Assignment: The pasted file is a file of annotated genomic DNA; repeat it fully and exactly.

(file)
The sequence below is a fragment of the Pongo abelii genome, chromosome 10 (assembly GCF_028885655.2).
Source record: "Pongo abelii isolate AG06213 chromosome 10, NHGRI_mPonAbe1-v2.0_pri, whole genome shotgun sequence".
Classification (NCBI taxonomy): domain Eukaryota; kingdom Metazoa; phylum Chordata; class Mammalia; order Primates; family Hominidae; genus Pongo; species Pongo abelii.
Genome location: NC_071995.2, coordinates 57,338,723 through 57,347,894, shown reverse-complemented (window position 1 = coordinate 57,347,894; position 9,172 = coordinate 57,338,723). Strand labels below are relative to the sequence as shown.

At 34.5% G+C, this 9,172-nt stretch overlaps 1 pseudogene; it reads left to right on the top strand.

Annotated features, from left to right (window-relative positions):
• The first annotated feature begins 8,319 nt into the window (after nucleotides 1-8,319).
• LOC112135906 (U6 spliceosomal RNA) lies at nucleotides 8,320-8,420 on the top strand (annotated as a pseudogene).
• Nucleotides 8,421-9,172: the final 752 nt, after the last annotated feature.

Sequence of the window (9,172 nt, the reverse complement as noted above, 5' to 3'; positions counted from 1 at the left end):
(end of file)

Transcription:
The sequence below is a fragment of the Pongo abelii genome, chromosome 10 (assembly GCF_028885655.2).
Source record: "Pongo abelii isolate AG06213 chromosome 10, NHGRI_mPonAbe1-v2.0_pri, whole genome shotgun sequence".
Classification (NCBI taxonomy): domain Eukaryota; kingdom Metazoa; phylum Chordata; class Mammalia; order Primates; family Hominidae; genus Pongo; species Pongo abelii.
Genome location: NC_071995.2, coordinates 57,338,723 through 57,347,894, shown reverse-complemented (window position 1 = coordinate 57,347,894; position 9,172 = coordinate 57,338,723). Strand labels below are relative to the sequence as shown.

At 34.5% G+C, this 9,172-nt stretch overlaps 1 pseudogene; it reads left to right on the top strand.

Annotated features, from left to right (window-relative positions):
• The first annotated feature begins 8,319 nt into the window (after nucleotides 1-8,319).
• LOC112135906 (U6 spliceosomal RNA) lies at nucleotides 8,320-8,420 on the top strand (annotated as a pseudogene).
• Nucleotides 8,421-9,172: the final 752 nt, after the last annotated feature.

Sequence of the window (9,172 nt, the reverse complement as noted above, 5' to 3'; positions counted from 1 at the left end):